That Mario Paint feel
Mario Maker is a drag-and-drop level creator, letting you use classic (and newer) Mario game tiles and props to create your own stages. I gave it a spin here at E3 to try to create the next great Mario stage. I found that while making your own stages is quite easy, making a truly fun one takes a bit more work.
It’s incredibly easy to put a playable Mario stage together in Mario Maker. The Wii U pad’s touchscreen lets you use the stylus to pick tiles to drag and drop into place on a gridded 2D playing field. Bricks can become staircases with a few taps, pipes can be resized by dragging, and moving platforms can even be programmed to move different directions, all through simple stylus taps. Enemies can be dragged into the scene just as easily. And when it’s all done, simply set Mario’s starting point, hit play, and begin running through your own creation. It all comes together so easily that you’ll feel like a proper level designer in no time.
But playing my first creation wasn’t as fun as I thought it would be. There was no real challenge from my enemies or platform placements. It might as well have been a straight run forward.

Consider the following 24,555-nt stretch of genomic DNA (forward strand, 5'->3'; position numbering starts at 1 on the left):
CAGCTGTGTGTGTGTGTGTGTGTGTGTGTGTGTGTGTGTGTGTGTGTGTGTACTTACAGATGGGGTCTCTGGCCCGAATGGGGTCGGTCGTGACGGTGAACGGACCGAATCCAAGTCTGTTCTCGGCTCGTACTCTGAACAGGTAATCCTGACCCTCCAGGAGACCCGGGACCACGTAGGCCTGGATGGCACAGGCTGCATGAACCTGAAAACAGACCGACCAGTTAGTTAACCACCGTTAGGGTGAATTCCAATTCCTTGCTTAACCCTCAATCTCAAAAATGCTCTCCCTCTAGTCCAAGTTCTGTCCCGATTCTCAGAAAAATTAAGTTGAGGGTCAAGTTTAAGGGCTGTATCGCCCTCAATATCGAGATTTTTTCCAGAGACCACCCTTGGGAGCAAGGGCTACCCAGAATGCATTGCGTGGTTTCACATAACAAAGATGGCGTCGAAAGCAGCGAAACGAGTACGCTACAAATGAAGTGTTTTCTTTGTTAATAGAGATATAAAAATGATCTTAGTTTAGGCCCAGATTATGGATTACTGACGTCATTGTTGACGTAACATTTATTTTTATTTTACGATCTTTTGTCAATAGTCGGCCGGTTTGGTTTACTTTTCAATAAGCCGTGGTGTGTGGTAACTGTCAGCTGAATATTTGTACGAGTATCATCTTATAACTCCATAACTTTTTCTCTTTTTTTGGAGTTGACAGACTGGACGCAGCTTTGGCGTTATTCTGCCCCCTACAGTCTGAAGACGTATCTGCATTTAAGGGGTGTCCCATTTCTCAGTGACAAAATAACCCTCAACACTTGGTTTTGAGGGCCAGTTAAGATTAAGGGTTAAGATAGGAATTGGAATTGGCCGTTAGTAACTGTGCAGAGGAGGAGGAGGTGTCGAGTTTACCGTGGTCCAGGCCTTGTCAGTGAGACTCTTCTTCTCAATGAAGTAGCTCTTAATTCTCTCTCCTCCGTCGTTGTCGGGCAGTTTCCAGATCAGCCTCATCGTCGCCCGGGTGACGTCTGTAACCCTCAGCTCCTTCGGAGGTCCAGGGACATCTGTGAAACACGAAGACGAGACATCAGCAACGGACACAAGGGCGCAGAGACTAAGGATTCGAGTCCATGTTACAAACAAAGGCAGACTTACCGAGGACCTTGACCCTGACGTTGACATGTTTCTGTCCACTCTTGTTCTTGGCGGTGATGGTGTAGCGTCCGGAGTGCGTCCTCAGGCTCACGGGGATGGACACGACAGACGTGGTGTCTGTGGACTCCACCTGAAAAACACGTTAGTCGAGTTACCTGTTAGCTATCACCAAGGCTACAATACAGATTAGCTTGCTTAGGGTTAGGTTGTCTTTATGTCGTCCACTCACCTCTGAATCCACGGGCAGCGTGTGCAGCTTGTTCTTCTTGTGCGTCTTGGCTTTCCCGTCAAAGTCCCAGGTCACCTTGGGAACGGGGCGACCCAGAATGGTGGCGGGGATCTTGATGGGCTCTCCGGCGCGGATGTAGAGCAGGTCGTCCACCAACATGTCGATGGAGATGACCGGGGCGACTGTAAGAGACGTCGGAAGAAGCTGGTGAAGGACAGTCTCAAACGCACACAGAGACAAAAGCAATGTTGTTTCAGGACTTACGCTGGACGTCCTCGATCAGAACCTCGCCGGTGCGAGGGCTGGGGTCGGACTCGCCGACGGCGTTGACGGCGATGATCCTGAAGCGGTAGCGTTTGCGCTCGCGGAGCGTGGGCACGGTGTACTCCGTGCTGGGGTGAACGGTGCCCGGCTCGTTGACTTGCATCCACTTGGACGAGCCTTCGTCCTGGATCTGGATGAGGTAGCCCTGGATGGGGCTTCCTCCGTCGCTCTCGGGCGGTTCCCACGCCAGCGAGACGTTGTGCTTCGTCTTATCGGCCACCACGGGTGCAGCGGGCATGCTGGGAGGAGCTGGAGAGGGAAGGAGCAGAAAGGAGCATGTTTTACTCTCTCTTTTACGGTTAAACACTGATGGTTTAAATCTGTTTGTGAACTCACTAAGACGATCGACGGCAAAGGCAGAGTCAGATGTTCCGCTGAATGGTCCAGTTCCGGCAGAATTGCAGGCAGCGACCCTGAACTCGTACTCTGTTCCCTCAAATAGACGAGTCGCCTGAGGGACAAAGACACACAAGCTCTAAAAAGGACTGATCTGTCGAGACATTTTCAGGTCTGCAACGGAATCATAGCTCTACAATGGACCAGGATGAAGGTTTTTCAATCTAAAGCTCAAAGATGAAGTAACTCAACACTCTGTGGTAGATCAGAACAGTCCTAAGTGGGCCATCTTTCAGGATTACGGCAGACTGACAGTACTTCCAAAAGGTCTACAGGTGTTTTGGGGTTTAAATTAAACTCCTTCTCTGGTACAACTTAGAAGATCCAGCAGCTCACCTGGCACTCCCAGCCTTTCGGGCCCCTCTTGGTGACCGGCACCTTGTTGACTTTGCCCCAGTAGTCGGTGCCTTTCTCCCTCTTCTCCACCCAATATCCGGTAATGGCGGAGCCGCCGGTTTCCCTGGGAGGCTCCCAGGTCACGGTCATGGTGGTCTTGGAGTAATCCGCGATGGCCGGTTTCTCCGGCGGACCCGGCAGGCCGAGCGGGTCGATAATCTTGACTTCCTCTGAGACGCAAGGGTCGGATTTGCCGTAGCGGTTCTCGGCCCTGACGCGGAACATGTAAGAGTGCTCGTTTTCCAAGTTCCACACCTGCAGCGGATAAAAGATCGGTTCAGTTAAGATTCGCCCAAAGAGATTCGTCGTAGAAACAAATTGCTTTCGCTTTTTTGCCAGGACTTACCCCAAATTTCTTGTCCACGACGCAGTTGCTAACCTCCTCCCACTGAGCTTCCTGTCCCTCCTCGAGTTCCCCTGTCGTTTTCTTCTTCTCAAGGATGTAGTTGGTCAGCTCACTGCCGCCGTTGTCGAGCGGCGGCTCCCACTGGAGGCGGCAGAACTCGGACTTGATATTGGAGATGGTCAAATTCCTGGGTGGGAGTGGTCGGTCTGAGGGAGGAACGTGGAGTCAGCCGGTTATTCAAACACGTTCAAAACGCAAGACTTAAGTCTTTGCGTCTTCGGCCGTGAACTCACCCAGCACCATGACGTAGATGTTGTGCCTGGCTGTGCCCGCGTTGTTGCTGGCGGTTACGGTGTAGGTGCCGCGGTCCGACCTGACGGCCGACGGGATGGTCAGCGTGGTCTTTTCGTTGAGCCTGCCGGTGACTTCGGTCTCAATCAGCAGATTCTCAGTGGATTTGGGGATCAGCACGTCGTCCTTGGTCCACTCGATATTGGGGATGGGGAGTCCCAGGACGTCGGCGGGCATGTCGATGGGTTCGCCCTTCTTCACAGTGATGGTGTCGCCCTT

Going back in, I played with jump distances, making it so that only a running jump would make these gaps. I also hid enemies in the cracks where one might fall from a run. While creating these challenges, new ones sprung to mind. I thought about making it so that moving Koopa would fall at about the same time Mario would come across a certain point in a stage. I also liked the idea of somehow requiring the use of the springboard to make it to platforms. My second creation was certainly more interesting than the first, though I was still having more fun in the creation stage than in the play through.
I love the idea of making something horribly difficult and then passing it along to a friend to have them try to complete it. I’m sure that’s just one part of Nintendo’s plan for Mario Maker. They’re not prepared to share much more than we saw today. When we asked about social and sharing features, we were told that we’d have to wait for more details.
They would at least say that more stages and props from other games are coming. This demo let us create and play in either classic NES Mario and New Super Mario Bros U modes, and the creations could easily be switched to be played in either mode. I’d love to see them get creative and add more sets from games like Super Mario Bros. 2 or even Super Mario Land.
But even as it was today, from what little I played, I could see me spending a lot of time creating stages in Mario Maker. I hope I get to share some of my stages with you soon.
Details are light right now, but we know that Mario Maker will be coming to Wii U some time in 2015.